I was inspired by an article that I read today called "What Vegas Can Teach You About Marketing." And the answer it "plenty!"
"Create lots of entry points. The one thing that is immediately obvious about Las Vegas is just how many entrances most places have. You can go in through the front, the side, the back, underneath, above and (it seems) any way in between as well. Parking is usually free, and escalators always lead into a casino and only go the opposite direction in some places. The end result is that no place has only one front door. Whether you are talking about a physical location, or an online destination, the lesson in this is clear: invite people into your experience in as many places as you can."
I've been asked in clients meetings – "What are your thoughts on microsites?" Well it's interesting how microsites, banners, external sites, URL clustering and social media all play a role in what I call "Front Doors." When's the last time you went to a SUPER store and had to find a door? Went to the mall and had to decide where to park so you could get inside? Never. Right.
So jump ahead now to your website. Getting your audience to interact with you story, brand and messaging still follow the exact same rules. You being by teeing up (usually within a traditional advertorial process like TV, radio or print) your messaging that get your 'story seed' planted in the minds of the consumer. This leads them to the microsite, continues the where to story left off and offers even more payoff should you go into the 'main' site. What the microsite does as well is play the dual role of entry point for your online banners, social media efforts and buzz tactics. The construction of these front doors are up to you, how many, where and so on. It's also extremely important to pay off the content the deeper you user goes into the rabbit hold. It's also important to know when to stop. If your microsite has little to do with you main site, such as a contest or event, it might not be condusive for your to push your user any further than where they are now.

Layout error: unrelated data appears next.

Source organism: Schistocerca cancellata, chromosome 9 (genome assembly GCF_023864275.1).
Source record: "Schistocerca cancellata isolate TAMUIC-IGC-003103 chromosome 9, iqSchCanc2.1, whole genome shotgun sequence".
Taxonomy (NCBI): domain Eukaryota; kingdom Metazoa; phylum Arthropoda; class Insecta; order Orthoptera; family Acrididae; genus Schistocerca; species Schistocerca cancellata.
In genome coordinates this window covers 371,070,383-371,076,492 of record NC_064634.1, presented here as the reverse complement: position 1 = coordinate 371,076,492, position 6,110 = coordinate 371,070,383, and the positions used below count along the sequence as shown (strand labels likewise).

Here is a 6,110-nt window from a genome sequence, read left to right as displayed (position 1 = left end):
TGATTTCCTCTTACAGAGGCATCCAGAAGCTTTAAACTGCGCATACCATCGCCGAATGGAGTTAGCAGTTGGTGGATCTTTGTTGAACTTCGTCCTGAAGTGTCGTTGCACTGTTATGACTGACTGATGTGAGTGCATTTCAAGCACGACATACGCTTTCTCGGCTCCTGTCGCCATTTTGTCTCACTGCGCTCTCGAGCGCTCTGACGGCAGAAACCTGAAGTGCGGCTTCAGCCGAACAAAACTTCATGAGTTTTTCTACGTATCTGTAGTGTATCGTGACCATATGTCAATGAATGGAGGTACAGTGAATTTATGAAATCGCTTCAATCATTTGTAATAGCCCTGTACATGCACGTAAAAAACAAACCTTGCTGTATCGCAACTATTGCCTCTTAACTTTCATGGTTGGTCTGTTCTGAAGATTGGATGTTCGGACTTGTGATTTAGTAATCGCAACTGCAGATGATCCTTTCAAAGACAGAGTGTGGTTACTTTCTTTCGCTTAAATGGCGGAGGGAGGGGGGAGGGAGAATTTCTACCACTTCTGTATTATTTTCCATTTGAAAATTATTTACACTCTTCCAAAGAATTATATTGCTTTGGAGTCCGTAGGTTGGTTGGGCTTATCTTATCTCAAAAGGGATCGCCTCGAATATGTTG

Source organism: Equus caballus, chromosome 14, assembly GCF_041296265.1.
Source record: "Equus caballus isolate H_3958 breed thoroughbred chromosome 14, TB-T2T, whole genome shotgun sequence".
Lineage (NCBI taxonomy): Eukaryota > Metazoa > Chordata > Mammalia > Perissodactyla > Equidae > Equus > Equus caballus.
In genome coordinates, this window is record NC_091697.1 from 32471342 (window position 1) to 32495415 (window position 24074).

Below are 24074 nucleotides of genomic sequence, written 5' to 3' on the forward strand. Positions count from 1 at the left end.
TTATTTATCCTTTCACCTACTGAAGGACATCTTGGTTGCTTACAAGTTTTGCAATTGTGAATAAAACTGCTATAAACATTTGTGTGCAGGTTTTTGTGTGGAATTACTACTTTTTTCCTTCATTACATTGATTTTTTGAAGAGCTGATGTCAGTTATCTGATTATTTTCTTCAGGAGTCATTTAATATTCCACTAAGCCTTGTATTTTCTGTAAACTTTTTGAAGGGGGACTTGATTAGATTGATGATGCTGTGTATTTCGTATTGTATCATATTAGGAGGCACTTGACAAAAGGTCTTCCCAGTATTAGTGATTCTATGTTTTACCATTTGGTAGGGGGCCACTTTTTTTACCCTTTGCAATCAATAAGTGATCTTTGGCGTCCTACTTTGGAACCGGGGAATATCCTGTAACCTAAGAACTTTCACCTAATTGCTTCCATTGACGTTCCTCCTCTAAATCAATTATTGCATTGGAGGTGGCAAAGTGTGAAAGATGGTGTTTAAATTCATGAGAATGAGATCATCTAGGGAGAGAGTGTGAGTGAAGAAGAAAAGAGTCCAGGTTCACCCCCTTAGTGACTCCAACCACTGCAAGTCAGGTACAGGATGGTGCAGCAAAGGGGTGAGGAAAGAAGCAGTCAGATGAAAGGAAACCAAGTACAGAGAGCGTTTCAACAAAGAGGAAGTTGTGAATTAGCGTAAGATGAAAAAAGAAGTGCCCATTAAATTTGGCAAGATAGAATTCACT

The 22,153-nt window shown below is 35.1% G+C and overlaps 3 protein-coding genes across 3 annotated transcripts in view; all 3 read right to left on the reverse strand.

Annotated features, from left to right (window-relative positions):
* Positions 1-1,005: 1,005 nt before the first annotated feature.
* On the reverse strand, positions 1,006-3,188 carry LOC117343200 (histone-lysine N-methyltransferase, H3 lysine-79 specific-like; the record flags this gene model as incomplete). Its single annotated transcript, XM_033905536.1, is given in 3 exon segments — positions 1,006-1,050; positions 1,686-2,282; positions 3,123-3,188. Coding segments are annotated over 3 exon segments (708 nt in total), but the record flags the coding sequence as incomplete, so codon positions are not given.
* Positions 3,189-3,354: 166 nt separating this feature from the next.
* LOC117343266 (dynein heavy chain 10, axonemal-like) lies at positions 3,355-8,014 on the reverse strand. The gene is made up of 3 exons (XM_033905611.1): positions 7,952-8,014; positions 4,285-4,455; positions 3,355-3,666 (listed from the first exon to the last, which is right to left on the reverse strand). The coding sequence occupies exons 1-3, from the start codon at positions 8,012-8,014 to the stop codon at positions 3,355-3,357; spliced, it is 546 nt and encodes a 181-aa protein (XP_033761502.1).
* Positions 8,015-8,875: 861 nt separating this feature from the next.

This leads us to teleportation. Marketers forget that just because you have a user on your 'main website' does not mean that they know where to go. It's important to study the way your user flows through your site and more importantly that you give me the ability to jump (or teleport) around you content. Internal ads, call outs, hyper links in content, search functionality, breadcrumb and intuitive navigation are all quintessential to the success of any large website.
This teleportation is also important if you have unique divisions within your content such as, men's, women's and children's clothing – same site, totally unique experience. So as your informational architecture starts to take on area's of visual and contextual differentiation you can get your user there from one of many 'front doors.'
The future of websites is modularity. Allowing you the brand to snap on and off directives as you see fit allowing you a greater ability to optimize your online without having to start over each time. So this metaphore of teleportation is important to remember both while building up and tearing down.